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  1. #1
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    Nutrition/Health advice for someone whos never bothered

    I'm going to start riding in a week or so when my bike arrives and I think it would be a good idea to adjust or at least think about my diet to accomodate my new activity. I'm 21, 6" tall, 140-145#s, and I have basically never given a thought to what I eat. I'm a computer programmer, so my work is sedentary and I don't really exercise much at home, although I feel fit and I could likely run a mile in < 7 minutes.

    Are there some good books for cyclists? I plan to ride a road-bike several miles a day (at least 10 on workdays, and maybe twice that on the weekends).

    What is BMI (Body Mass Index) and what does it have to do with cycling? I found a BMI calculator earlier today and it said mine was 19.5. Is that good or bad for cycling? What about health in general?

    My left calf has been on the verge of cramping for about three days now. I got a cramp three days ago but it went away, but now I can feel that I'm still "on the edge". Any suggestions?

    Thanks,
    Jake Moffatt

  2. #2
    The Question Man
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    Quote Originally Posted by jakemoffatt
    I'm going to start riding in a week or so when my bike arrives and I think it would be a good idea to adjust or at least think about my diet to accomodate my new activity. I'm 21, 6" tall, 140-145#s, and I have basically never given a thought to what I eat. I'm a computer programmer, so my work is sedentary and I don't really exercise much at home, although I feel fit and I could likely run a mile in < 7 minutes.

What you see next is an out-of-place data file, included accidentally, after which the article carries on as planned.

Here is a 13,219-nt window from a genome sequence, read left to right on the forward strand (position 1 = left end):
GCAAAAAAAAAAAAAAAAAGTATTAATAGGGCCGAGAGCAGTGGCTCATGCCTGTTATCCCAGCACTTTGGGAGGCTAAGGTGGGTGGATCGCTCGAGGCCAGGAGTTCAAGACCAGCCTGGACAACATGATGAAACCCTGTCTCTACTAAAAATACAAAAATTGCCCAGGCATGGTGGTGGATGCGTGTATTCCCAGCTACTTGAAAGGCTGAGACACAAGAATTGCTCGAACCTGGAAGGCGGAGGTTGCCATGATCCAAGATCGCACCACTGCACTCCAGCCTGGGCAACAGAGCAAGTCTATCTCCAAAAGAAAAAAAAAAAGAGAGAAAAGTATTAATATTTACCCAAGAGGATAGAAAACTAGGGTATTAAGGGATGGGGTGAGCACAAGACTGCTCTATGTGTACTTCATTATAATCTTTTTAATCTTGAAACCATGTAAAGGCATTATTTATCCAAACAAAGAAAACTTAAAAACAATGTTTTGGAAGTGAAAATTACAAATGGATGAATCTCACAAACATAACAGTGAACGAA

Are there some good books for cyclists? I plan to ride a road-bike several miles a day (at least 10 on workdays, and maybe twice that on the weekends).

    What is BMI (Body Mass Index) and what does it have to do with cycling? I found a BMI calculator earlier today and it said mine was 19.5. Is that good or bad for cycling? What about health in general?

    My left calf has been on the verge of cramping for about three days now. I got a cramp three days ago but it went away, but now I can feel that I'm still "on the edge". Any suggestions?

    Thanks,
    Jake Moffatt
    Woa, You're quite slim. Do you mean should you be eating more carbs when you say you should change your diet? Cuz it doesn't sound like you eat unhealthily (if that's a word). Have you ever ridden before? If not you're going to have to build up your endurance. For example, unless you run regularly you might get very winded if you tried to run a sub 7 minute mile. It just depends on what physical condition you're in.

  3. #3
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    Start eating some fresh fruit with every meal. Eat green stuff, you know, salad, spinach, a lot of anything green. When you start, ride every other day for a while. This will come naturally (when you're sore), just wanted to give you a heads up. Got shorts and a helmet yet? Good shorts really help. Btw, your butt will hurt for a couple weeks. Happens to everybody. Go to your library and ask them to interlibrary loan
    Effective Cycling. You are about to have dozens of questions, that will answer a lot of them.

    http://www.amazon.com/exec/obidos/tg...books&n=507846

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    Well I dunno if I eat unhealthily because I've never looked into it. I eat lots of candy, sweets, junk food, sodas, meat... some fresh fruit once in a while... I don't really know I just eat whatever I feel like eating. I guess adding some carbs (or rather, focusing on them) would be good once I start getting active again.

    About a 2.1/2 years ago I started a 1 year stindt as a carpet layer. I was VERY active then and I would routinely out-eat anyone I ate with, including the 6.4", 250 pound workhorse guy on our crew. But still I think the heaviest I got during that time was 145 to 149 (probably right after eating 10 tacos!).